As an alternative to the software 74, an Interactive Voice Response (IVR) unit 80 can enable the author 66 and other authors to create the audio content item 70 by telephone. The IVR 80 is beneficial to reporters who wish to provide content from remote locations and/or immediately when news is breaking. The IVR 80 prompts the author 66 for basic article information when submitting the audio content item 70. To reduce the amount of information that the author 66 needs to input using the IVR 80, default information is retrieved from the author profile of the author 66.
The IVR 80 can provide options within a telephone call for the author 66 to record the audio content item 70, to indicate the insertion point, to input the content information (which may be converted from speech-to-text by the IVR 80), to indicate a start date/time at which the audio content item 70 is made available for pushing to users, and to indicate an end date/time at which the audio content 70 is no longer available for pushing to users. The IVR 80 may provide these options upon receiving a valid author identifier and password from the author 66 in the telephone call.
Based on information entered for the submission, the author's profile and preferences can be automatically updated for use in future audio submissions.
Others of the audio content items 30 are found by a content discovery component 90. The content discovery component 90 searches registered Web sites (e.g. ones that provide news) on the Internet for available audio articles and other audio content items under particular headings. The content discovery component 90 may search the Internet using crawler technology to find audio content items for particular topics. In general, each Web site may be searched on-demand, periodically (e.g. daily) or otherwise repeatedly.
The registry 42 lists all audio content items (either registered or found on the Internet) available for audio download. The registry 42 is searchable in an indexed manner or other manners. For each audio content item, the registry 42 stores any combination of its topic, title, key words, length, creation time and date, rating, author and publisher.
The content registry components 12 include a registry maintenance component 94. The registry maintenance component 94 maintains the data in the registry 42. The registry maintenance component 94 periodically (e.g. daily) or otherwise repeatedly checks that each audio content item in the registry 42 still exists. If an audio content item no longer exists, its entry is automatically removed from the registry 42. The registry maintenance component 94 may also determine if any of the audio content items are objectionable (e.g. contain words not proper for publishing and/or unacceptable to the FCC). If an audio content item is deemed objectionable, its entry is automatically removed from the registry 42. Otherwise, each audio content item remains registered and available for selection by users for a life expectancy dictated by its author, its publisher and/or the service.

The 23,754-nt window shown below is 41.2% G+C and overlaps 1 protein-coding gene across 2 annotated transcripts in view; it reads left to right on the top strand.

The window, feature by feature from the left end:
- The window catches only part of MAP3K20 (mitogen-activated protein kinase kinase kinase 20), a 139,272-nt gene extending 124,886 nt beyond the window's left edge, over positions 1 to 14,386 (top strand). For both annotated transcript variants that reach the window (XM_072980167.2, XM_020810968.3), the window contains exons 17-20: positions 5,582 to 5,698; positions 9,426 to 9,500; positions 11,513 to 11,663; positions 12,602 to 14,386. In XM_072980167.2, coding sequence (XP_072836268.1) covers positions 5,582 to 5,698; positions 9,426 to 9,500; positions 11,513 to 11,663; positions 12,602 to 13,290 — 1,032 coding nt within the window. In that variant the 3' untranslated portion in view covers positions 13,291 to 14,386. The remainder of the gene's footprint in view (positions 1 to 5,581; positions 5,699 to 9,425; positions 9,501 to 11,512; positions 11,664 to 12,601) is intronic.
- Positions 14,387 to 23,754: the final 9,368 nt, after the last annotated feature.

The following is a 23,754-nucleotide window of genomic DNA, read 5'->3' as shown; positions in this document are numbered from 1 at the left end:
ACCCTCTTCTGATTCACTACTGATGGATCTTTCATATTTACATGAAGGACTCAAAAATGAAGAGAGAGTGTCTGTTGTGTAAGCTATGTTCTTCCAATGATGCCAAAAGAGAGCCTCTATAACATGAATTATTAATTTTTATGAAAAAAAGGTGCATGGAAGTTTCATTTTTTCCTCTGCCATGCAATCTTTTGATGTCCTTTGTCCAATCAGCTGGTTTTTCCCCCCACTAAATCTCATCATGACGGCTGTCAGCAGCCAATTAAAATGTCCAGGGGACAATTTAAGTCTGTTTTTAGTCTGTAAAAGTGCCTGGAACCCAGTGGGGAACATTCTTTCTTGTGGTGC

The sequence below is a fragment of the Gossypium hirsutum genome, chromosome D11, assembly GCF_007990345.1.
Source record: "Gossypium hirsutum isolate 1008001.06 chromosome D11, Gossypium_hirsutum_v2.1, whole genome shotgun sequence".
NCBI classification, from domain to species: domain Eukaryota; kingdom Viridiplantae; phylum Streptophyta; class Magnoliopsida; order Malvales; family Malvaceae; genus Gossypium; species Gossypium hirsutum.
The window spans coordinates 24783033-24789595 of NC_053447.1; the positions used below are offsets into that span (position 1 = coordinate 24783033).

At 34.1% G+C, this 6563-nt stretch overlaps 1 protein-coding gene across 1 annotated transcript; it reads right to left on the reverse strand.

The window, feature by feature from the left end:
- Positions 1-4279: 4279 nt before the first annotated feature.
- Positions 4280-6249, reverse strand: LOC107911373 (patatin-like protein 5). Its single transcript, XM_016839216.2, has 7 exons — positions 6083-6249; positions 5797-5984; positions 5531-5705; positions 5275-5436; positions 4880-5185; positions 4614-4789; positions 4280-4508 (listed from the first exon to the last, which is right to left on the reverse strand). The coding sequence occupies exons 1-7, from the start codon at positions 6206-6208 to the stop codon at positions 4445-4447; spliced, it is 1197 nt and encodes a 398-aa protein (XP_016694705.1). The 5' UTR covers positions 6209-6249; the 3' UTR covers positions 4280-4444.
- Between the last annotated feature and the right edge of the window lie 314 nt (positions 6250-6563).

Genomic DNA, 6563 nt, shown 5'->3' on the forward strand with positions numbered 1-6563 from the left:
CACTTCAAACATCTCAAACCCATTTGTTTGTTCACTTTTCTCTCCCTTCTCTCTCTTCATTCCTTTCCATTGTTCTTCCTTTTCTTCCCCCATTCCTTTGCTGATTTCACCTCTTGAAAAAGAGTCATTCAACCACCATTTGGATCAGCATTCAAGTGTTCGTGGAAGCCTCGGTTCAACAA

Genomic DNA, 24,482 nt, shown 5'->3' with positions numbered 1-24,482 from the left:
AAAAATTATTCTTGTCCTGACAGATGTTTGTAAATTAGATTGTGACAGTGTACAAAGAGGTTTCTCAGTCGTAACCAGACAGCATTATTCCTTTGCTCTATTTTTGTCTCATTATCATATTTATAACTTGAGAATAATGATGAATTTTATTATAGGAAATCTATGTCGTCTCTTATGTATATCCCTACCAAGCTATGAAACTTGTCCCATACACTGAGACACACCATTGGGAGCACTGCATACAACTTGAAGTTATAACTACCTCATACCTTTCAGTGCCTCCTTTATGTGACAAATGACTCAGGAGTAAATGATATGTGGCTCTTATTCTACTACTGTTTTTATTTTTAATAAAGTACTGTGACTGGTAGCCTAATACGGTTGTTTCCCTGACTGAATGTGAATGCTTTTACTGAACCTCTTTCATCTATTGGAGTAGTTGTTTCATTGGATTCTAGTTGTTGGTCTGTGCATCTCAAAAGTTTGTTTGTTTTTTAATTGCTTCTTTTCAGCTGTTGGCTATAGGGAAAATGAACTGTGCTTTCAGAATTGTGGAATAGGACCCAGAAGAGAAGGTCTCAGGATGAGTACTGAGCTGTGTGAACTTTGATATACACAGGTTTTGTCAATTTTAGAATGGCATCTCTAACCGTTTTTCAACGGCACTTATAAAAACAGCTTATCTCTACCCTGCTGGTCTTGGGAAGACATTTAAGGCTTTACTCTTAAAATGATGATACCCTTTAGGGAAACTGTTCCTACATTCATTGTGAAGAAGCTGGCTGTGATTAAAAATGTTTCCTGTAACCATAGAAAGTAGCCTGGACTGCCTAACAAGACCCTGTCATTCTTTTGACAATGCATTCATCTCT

The audio content items 30 can be stored at one or more central locations and/or geographically diverse locations. Some of the audio content items 30 (e.g. some free content) may be available at other Web sites, such as Web sites controlled by authors, publishers and audio content providers. These of the content items may be directly accessed from the other Web sites for download to users. Others of the audio content items 30 (e.g. purchasable or subscription content) may be stored by mass storage media of the service (e.g. a service disk storage). Expenses associated with storage by the service may be charged to the authors or publishers or included in a delivery fee.
The audio content items 30 can be encoded in a variety of digital formats including but not limited to MP3 files. Compression routines can be used to further compress the audio content items 30 to reduce delivery times to various receiving devices.
The system may comprise an author service management component 100 that maintains, for each registered author, history information related to submissions of audio content submitted by the registered author. The author service management component 100 may also track how many downloads were performed for each audio content item either over a particular time period or cumulatively. The author service management component 100 can output a report that summarizes the above information to the registered author or his/her publisher. The author and/or his/her publisher can use figures in the report (e.g. a number of subscribers self-described as being interested in the author's work) to support selling niche audio advertising for insertion in the author's audio content items. This is one benefit to the authors who register and submit the audio content items to the service. Other benefits to the authors include their gaining greater exposure, a larger audience, and a new way to have their work discovered by others.
The advertising registry components 14 are used to register advertisements for insertion into the audio content items as downloads are packaged. The advertising registry components 14 include an advertiser interface 110 where registered advertisers can obtain information about any of the audio content items listed in the registry 42 (e.g. those registered or found on the Internet and available for audio download). The advertiser interface 110 outputs a list of the audio content items along with descriptive key words to delineate one type of content from another. The advertiser interface 110 enables the registered advertisers to search for particular audio content items having particular criteria (e.g. any combination of a topic, a title, key words, a length, a creation time and date, a rating, an author, a publisher and download counts).